Ed Jones’ hopes of signing off the 2017 Verizon IndyCar Series season with a sixth top ten finish were dashed by mechanical misfortune at Sonoma Raceway last weekend, but the talented Dubai, UAE-born ace was nonetheless able to hold his head high at the end of an impressive maiden campaign at the pinnacle of US open-wheel competition.
Having tested at Sonoma Raceway earlier this year but never previously raced there, Jones returned to the 12-turn, 2.385-mile northern California road course for the Grand Prix of Sonoma eager to produce one more eye-catching performance before the final chequered flag fell.
The 2016 Indy Lights Champion and former European F3 Open Champion logged 42 laps over the course of a pre-weekend test day held in changeable conditions, placing 13th on the timesheets amongst the 22 high-calibre protagonists, but practice and qualifying would prove to be more of a struggle, leaving him a disappointed 18th on the grid for the race.
Undeterred, a bright start saw Jones advance five spots on the opening lap to settle into 13th position, subsequently progressing further to run 12th. The 22-year-old Brit looked set to finish inside the top ten behind the wheel of his 720bhp Dale Coyne Racing Dallara-Honda single-seater, until a right-rear suspension failure just 16 laps from home spelt an early bath.
“Sonoma was a completely different experience to the previous race at Watkins Glen, going from a super high-grip track to one that falls off really quickly,” he mused. “It was also very hot compared to Watkins Glen, where it had been on the cold side, so polar opposites really.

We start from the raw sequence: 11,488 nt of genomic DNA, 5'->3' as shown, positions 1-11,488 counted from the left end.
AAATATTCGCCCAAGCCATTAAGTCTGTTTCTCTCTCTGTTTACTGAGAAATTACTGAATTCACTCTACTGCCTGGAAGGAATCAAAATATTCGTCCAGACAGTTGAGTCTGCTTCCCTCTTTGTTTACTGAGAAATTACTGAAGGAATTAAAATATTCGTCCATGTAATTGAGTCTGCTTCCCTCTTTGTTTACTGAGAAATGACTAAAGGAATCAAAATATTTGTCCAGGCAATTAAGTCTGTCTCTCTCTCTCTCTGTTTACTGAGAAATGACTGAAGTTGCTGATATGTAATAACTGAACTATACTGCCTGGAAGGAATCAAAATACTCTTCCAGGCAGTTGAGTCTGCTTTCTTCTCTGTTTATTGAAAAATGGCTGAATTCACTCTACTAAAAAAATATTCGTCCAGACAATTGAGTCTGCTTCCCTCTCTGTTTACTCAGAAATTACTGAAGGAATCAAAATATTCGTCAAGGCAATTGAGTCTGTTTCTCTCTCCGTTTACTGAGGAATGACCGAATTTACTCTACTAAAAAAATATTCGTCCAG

“When we tested there, we had a pretty decent car but the circuit conditions changed a lot between the open test and free practice. There were also cars from other series that had been on-track in the meantime, and the different types of rubber laid down made it more challenging and unpredictable.
“Qualifying clearly didn’t work out the way we had hoped. We had been aiming to be in the fight for the ‘Fast 12’, but we tried something in an effort to overcome the difficulties we had encountered in practice and while that helped in some areas, there were a few downsides as well.
“I had a good start to the race and gained quite a few positions. I attacked really hard because I knew that would be my best opportunity to make up ground, and we ran 12th for a long time with pretty decent pace. We were on-course to finish at least 11th and could maybe even have slipped into the top ten, so it was obviously frustrating to then suffer our first major technical issue of the season. Saying that, everything has gone so well this year that the law of averages dictates it was going to happen eventually.”